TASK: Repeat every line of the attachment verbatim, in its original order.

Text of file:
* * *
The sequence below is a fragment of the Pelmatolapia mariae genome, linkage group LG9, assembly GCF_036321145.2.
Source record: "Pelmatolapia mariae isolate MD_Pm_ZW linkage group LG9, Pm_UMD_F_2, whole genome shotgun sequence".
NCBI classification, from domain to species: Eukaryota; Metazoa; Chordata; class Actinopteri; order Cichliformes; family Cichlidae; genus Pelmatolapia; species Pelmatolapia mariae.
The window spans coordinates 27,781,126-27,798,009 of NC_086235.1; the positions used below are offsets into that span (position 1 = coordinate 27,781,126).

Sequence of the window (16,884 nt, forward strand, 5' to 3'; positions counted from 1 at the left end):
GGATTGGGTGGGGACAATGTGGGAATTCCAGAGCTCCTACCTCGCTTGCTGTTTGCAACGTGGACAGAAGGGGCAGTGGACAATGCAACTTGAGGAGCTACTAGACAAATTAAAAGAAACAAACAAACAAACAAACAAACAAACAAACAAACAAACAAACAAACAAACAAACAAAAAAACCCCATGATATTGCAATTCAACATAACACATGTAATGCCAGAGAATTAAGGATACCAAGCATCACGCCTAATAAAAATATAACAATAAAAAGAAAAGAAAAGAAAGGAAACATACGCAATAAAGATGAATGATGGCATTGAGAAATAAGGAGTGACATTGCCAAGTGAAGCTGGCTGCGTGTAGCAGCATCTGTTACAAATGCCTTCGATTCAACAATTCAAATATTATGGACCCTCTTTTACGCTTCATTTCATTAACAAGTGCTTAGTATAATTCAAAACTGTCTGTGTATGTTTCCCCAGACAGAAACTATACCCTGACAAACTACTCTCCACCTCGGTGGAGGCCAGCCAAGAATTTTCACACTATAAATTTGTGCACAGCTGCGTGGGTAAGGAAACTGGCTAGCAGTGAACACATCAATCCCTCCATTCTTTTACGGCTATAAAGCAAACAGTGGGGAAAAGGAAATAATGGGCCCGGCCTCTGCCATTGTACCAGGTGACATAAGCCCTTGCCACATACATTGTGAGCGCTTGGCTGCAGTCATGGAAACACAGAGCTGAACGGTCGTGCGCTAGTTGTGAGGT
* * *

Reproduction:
The sequence below is a fragment of the Pelmatolapia mariae genome, linkage group LG9, assembly GCF_036321145.2.
Source record: "Pelmatolapia mariae isolate MD_Pm_ZW linkage group LG9, Pm_UMD_F_2, whole genome shotgun sequence".
NCBI classification, from domain to species: Eukaryota; Metazoa; Chordata; class Actinopteri; order Cichliformes; family Cichlidae; genus Pelmatolapia; species Pelmatolapia mariae.
The window spans coordinates 27,781,126-27,798,009 of NC_086235.1; the positions used below are offsets into that span (position 1 = coordinate 27,781,126).

Sequence of the window (16,884 nt, forward strand, 5' to 3'; positions counted from 1 at the left end):
GGATTGGGTGGGGACAATGTGGGAATTCCAGAGCTCCTACCTCGCTTGCTGTTTGCAACGTGGACAGAAGGGGCAGTGGACAATGCAACTTGAGGAGCTACTAGACAAATTAAAAGAAACAAACAAACAAACAAACAAACAAACAAACAAACAAACAAACAAACAAACAAACAAAAAAACCCCATGATATTGCAATTCAACATAACACATGTAATGCCAGAGAATTAAGGATACCAAGCATCACGCCTAATAAAAATATAACAATAAAAAGAAAAGAAAAGAAAGGAAACATACGCAATAAAGATGAATGATGGCATTGAGAAATAAGGAGTGACATTGCCAAGTGAAGCTGGCTGCGTGTAGCAGCATCTGTTACAAATGCCTTCGATTCAACAATTCAAATATTATGGACCCTCTTTTACGCTTCATTTCATTAACAAGTGCTTAGTATAATTCAAAACTGTCTGTGTATGTTTCCCCAGACAGAAACTATACCCTGACAAACTACTCTCCACCTCGGTGGAGGCCAGCCAAGAATTTTCACACTATAAATTTGTGCACAGCTGCGTGGGTAAGGAAACTGGCTAGCAGTGAACACATCAATCCCTCCATTCTTTTACGGCTATAAAGCAAACAGTGGGGAAAAGGAAATAATGGGCCCGGCCTCTGCCATTGTACCAGGTGACATAAGCCCTTGCCACATACATTGTGAGCGCTTGGCTGCAGTCATGGAAACACAGAGCTGAACGGTCGTGCGCTAGTTGTGAGGT